If the weekend arrives and I only have time for a ride of a few hours instead of days, there’s a good chance I’ll aim my Honda Magna VF750 south for a brief getaway into a portion of South Carolina’s National Heritage Corridor, a 17-county area designated by the federal government in 1996 to interpret the Palmetto State’s history and promote tourism.
The corridor extends from the Appalachian Mountains in the state’s northwest corner to Charleston on the Atlantic coast. Traveling in the region can provide insights into the state’s European settlement, along with African- and Native-American history, agriculture, early trade routes, the American Revolution and the Civil War.
The part of the Heritage Corridor I like to ride is about 50 miles south of Columbia in the state’s Coastal Plain, a fertile area of rolling and occasionally flat countryside that millions of years ago was covered by the Atlantic Ocean. The ride includes a stop for lunch in the small historic railroad town of Blackville.
This is a part of South Carolina that is well off the beaten path, but is still accessible from any corner of the state and border areas of North Carolina and Georgia. The secondary roads that constitute most of the ride (after a few minutes on the Interstate) are well maintained with minimal rural traffic.
The scenery is therapeutic, with lots of bucolic farm homesteads, pastures and grazing livestock. Near dawn and dusk, be on the lookout for wildlife (especially deer) and mind posted speed limits, particularly when going through small towns and crossroad communities.
To start the ride, I roll out of Columbia on Interstate 26 eastbound toward Charleston, and then take Exit 113 at the Columbia Metropolitan Airport. At the bottom of the ramp, a right turn onto State Route 302 takes me past the airport and through South Congaree and Edmund. Just beyond Edmund, bear left on State Route 6 to Swansea, then bear east on U.S. Route 321 for about a mile.
Then it’s another right turn south on State Route 3, a fun half-hour stretch of rural easy-going two-lane blacktop that leads directly into Blackville, which, in 1833, was the first overnight stop on the railroad from Charleston to the present-day North Augusta. At the time, it was the longest railroad in the world.
Two and a half miles north of Blackville’s town center on State Route 3, a well marked turn west leads to God’s Acre Healing Springs. These historic artesian springs, known for their pure water and healthy minerals, got their name during the Revolutionary War when four wounded Tories miraculously recovered from their injuries after native Indians led them to the water.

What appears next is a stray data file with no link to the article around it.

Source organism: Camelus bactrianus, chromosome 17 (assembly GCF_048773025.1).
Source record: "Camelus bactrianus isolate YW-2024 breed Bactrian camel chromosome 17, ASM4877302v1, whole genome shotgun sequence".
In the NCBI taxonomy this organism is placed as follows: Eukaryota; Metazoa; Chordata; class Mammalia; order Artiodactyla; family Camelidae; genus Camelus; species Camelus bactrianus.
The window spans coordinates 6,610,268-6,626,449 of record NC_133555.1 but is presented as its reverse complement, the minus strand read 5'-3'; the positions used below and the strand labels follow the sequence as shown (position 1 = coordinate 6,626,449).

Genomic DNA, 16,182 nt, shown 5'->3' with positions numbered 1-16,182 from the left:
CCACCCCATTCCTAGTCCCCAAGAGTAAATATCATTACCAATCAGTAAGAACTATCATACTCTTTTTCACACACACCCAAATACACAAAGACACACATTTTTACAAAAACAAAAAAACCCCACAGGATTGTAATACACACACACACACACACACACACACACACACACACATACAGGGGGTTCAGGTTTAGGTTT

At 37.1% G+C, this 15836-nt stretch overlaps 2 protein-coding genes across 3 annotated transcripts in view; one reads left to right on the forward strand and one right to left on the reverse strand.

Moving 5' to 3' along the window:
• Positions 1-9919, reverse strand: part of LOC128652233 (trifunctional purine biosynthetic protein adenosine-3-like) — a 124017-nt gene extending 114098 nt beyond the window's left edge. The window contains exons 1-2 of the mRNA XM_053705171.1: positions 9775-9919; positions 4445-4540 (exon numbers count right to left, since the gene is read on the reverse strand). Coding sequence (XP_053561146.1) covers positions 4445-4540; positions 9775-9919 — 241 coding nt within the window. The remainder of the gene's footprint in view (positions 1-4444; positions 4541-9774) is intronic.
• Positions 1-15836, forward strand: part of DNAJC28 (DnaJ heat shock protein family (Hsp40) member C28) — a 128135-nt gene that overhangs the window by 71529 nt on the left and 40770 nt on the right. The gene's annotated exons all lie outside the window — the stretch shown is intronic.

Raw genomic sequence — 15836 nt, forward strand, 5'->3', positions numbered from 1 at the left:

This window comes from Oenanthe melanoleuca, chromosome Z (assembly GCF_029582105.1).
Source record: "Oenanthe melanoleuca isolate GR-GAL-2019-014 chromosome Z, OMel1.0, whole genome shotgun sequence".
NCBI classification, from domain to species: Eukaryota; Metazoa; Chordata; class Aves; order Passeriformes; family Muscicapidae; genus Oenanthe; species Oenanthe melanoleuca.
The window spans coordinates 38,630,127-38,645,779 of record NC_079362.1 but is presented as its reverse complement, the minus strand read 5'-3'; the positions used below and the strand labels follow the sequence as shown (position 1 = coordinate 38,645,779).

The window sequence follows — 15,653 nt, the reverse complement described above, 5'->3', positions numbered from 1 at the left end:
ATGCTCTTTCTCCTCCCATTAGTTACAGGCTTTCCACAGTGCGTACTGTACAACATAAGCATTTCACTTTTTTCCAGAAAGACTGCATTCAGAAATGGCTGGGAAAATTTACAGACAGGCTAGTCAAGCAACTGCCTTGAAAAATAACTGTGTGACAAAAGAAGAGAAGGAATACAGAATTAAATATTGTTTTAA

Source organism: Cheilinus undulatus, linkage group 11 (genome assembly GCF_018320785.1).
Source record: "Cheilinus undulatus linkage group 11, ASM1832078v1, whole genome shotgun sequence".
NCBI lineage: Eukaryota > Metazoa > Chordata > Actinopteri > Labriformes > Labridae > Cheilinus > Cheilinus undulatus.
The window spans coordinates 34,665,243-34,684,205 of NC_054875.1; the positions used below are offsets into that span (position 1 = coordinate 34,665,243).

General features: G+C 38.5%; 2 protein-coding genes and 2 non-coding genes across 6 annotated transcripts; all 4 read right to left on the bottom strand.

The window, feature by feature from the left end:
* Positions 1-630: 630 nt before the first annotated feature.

A historical marker at the springs notes that ownership of the land passed from Native American tribes to a trader named Nathaniel Walker, and then to other owners, before L.P. Boylston deeded the property to God for the public’s use in 1944. The springs are still open to the public, and visitors can fill as many containers with the water as they want, free of charge.
After pausing at the springs, my appetite is growing, so I saddle back up for a few more minutes of riding time on Route 3 to Miller’s Bread Basket in Blackville, an Amish country restaurant and favorite lunch ride destination for motorcycle enthusiasts from throughout South Carolina.
To get to the restaurant, which owners Ray and Susie Miller opened in 1986, continue following State Route 3 from the springs into Blackville, then make a left turn onto Main Street. The cafeteria-style eatery is well known for its fresh South Carolina vegetables, sumptuous desserts, and a variety of fresh-baked breads jams and jellies available from the adjacent “mini mall.”
After lunch, I continue southwest on Route 3 for a few miles before turning right to cruise through Barnwell State Park, a popular spot for those seeking a respite from urban life. This is a good place to get off the bike, rest and digest lunch while taking in the park’s peace and quiet.
Leaving the park, I ride back to Blackville on Route 3 and turn east onto State Route 78, which leads to Denmark, South Carolina, and the gallery (at the intersection of Route 78 and U.S. 321) of Jim Harrison, a renowned South Carolina artist whose nostalgic paintings and prints depict the Palmetto State’s rural bygone era. Visitors are free to browse the gallery at will.
From Denmark, I return to Columbia by heading north on two-lane and minimally trafficked U.S. 321, and then in North, I turn west onto State Route 178 to Pelion. After another 20 minutes on Route 178, I bear right onto Interstate 20 eastbound for a few minutes of super slab time before arriving home in mid- to late-afternoon.
A ride into the southern portion of South Carolina’s National Heritage Corridor isn’t a long day in the saddle. But it’s enough to blow out the cobwebs from the daily grind and learn about South Carolina’s long and storied
history while enjoying some good country cooking.
(This Favorite Ride article South Carolina Secrets: Throttle Therapy in the Palmetto State’s National Heritage Corridor was published in the March 2015 issue of Rider magazine.)